Friday, November 12, 2010

Garment maintenance

Most tailors have a tenuous relationship, at best, with dry cleaners, because of the things many do, in the name of expediency. I won't get into the details because my blood pressure is plenty high these days, but I want to share what was, until now, a hidden treasure trove of information about garment maintenance. Hidden to me, anyway.

I had heard of Rave FabriCare and about some of the extraordinary lengths to which they go to care for garments, both cleaning and pressing, but a recent exchange on StyleForum brought their blog, True Quality Cleaning to my attention, something which I had never seen before, probably because it's not all that easy to find on their website (are you reading this, Stu?)

I have never used them, but reading through the site, they say all the right things to lead me to believe that they really are the best place to consign one's clothing. I'm not talking about your 3-for-1 specials, but if you have been investing in quality clothing, it's worth investing in its maintenance. I'm frequently amazed at the number of people who will spend ages bulling their shoes to a perfect shine but who don't want to spend a few extra minutes on clothing maintenance, or a few extra dollars on proper cleaning and pressing. Sure, a hand-held steamer may appear to get the wrinkles out, much the same way a good coating of shellack will give your shoes a quick and easy shine. You don't varnish your shoes, do you? So why not care for your clothing properly? For those who are wondering about maintaining garments at home, between wearing and cleaning, all I can do is say that no tailor that I know of owns a steamer- we use an iron to PRESS out the wrinkles.

They do mail delivery cleaning for all over the US, Canada and Mexico, so if I weren't moving I would give them a try right away. Once I get settled I will send a suit in (incognito, of course) and report on how it comes back to me.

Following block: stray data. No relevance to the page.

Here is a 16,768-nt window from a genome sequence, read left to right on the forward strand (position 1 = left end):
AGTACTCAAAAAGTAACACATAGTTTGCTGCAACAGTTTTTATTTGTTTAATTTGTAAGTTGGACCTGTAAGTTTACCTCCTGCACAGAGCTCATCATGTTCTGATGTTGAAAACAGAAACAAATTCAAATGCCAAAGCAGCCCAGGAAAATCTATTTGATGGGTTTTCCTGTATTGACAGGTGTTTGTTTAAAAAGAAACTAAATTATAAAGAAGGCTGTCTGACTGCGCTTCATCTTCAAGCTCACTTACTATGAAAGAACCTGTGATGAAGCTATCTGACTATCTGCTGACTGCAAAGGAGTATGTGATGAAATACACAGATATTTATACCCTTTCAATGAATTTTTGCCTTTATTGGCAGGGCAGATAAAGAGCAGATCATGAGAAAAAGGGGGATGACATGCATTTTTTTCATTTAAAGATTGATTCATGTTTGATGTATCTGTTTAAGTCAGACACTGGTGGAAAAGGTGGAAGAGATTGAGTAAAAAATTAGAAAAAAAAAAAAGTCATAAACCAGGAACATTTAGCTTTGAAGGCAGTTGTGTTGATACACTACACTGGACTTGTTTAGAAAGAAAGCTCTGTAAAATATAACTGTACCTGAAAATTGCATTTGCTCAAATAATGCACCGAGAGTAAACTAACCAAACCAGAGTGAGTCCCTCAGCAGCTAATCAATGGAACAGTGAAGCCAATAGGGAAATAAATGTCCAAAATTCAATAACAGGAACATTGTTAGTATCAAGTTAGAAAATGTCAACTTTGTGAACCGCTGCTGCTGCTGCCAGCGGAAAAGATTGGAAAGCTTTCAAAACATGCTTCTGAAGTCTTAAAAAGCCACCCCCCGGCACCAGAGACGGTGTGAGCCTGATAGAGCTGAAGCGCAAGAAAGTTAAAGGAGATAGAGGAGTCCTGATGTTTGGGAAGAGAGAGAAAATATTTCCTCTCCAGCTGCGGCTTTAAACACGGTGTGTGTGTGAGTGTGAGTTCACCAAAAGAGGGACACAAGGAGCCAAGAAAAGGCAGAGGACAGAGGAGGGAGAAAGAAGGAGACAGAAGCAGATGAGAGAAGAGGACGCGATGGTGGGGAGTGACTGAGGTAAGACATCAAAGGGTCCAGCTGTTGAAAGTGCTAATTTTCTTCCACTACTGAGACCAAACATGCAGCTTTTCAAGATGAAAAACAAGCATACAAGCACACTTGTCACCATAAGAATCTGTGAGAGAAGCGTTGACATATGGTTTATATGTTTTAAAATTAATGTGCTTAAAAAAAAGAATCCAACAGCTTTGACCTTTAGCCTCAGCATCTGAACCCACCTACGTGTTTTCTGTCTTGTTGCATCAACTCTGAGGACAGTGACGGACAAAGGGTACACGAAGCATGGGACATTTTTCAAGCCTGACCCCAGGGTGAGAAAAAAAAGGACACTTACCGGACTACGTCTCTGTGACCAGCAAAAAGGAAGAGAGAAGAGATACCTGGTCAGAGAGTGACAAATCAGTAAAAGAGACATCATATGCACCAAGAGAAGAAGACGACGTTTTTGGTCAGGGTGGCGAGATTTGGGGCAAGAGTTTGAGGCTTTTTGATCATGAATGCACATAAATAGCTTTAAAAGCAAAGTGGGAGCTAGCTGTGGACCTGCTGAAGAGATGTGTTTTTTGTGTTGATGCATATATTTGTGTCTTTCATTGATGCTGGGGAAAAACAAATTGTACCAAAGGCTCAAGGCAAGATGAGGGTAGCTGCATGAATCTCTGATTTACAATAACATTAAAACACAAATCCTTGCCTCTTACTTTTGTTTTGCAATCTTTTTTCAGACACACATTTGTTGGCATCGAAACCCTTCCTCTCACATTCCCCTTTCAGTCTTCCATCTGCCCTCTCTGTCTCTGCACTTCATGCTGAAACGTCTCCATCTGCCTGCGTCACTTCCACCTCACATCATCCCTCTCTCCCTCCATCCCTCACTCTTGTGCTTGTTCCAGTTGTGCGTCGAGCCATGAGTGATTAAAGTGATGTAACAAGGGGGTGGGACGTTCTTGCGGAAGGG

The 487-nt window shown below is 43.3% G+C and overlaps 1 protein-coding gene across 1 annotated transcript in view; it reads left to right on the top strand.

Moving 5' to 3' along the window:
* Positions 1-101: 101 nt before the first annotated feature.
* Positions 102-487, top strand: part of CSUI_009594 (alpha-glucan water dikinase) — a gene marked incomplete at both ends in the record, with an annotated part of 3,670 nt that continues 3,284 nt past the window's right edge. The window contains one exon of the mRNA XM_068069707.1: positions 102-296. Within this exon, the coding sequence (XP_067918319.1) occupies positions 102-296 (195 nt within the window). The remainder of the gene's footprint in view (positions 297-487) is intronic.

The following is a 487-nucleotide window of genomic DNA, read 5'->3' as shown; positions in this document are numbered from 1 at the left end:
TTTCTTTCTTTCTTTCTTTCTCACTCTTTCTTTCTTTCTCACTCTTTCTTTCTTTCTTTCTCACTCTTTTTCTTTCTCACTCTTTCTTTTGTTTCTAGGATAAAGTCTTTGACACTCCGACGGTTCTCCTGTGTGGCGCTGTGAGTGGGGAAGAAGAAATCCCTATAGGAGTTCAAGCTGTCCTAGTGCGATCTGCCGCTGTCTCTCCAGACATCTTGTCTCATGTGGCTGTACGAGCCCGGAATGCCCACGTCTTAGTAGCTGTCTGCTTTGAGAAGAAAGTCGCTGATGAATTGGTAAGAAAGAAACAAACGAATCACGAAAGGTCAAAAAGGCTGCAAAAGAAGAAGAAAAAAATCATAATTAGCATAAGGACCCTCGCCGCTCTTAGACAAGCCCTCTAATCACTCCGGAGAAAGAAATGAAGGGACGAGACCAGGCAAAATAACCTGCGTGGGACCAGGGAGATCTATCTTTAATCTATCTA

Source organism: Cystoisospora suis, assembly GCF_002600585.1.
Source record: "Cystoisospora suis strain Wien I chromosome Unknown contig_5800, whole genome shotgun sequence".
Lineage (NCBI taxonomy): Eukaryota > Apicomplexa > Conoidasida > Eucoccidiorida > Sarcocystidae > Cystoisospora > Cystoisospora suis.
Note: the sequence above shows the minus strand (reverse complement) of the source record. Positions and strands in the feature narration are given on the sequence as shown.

Anyway, anyone interested in clothing maintenance should have a browse through their blog- it's wonderful to find someone who seems to care as much about maintaining clothing as I care about making it.

StumbleUpon.com

10 comments:

Anonymous said...

Thanks for the info...I will definitely check their blog. I hope they're up to snuff because I've have one too many suit pants cleaned and pressed to the point where they shine and I have no idea how to fix it, nor do I wish to have it happen ever again.

Anonymous said...

Since you live (lived?) in Montreal, where in this fair city would you go for dry cleaning?

Anonymous said...

Interesting - they certainly seem to like you too:

http://www.ravefabricare.com/true-quality-cleaning/2010/11/11/the-importance-of-hangers.aspx

Christopher said...

Could you comment on how to do daily maintenance of suits? I wear a suit every day and have many on rotation, however they suffer from shiny butt and shiny elbows from being at a desk all day. Is this a product of the fabric quality, or just a part of the patina of a well worn suit? Also, I wear fairly slim pants and the crotch starts to pill, or wear out, especially on tweeds and worsteds is there anything you can do in between wearing to help reduce this? Thanks so much.

Jeffery Diduch said...

As for cleaning in Montreal, I'm afraid I won't be much help- I would send my stuff to Bellingham but insist they not press it, that I would take care of pressing.

@Christopher- Shine on a suit is the result of friction and happens mostly on dark, hard-finish worsteds regardless of quality. It is possible, to a certain extend, to lift a bit of the shine, but it is best left to a professional. Pilling, as well, is the result of friction and the only way to avoid this is to avoid friction. Which is not really an option.

As for daily maintenance, a touch-up with an iron and press cloth is the best method. See this post

http://tuttofattoamano.blogspot.com/search/label/pressing

Christopher said...

Perfect, thanks a bunch.

One Second Needle said...

Thanks for this post and link. I'll check it out!

Nicolas said...

Totally disagree with you.
Best parisian tailors such as Cifonelli or Camps will use steam, and steam only. Press to be used only with low quality clothing.
Nicolas

Anonymous said...

You state: "Once I get settled I will send a suit in (incognito, of course) and report on how it comes back to me."

Have you tried them? If so, are you happy with the results? Thanks

Jeffery Diduch said...

I haven't yet, thank for the reminder...

J

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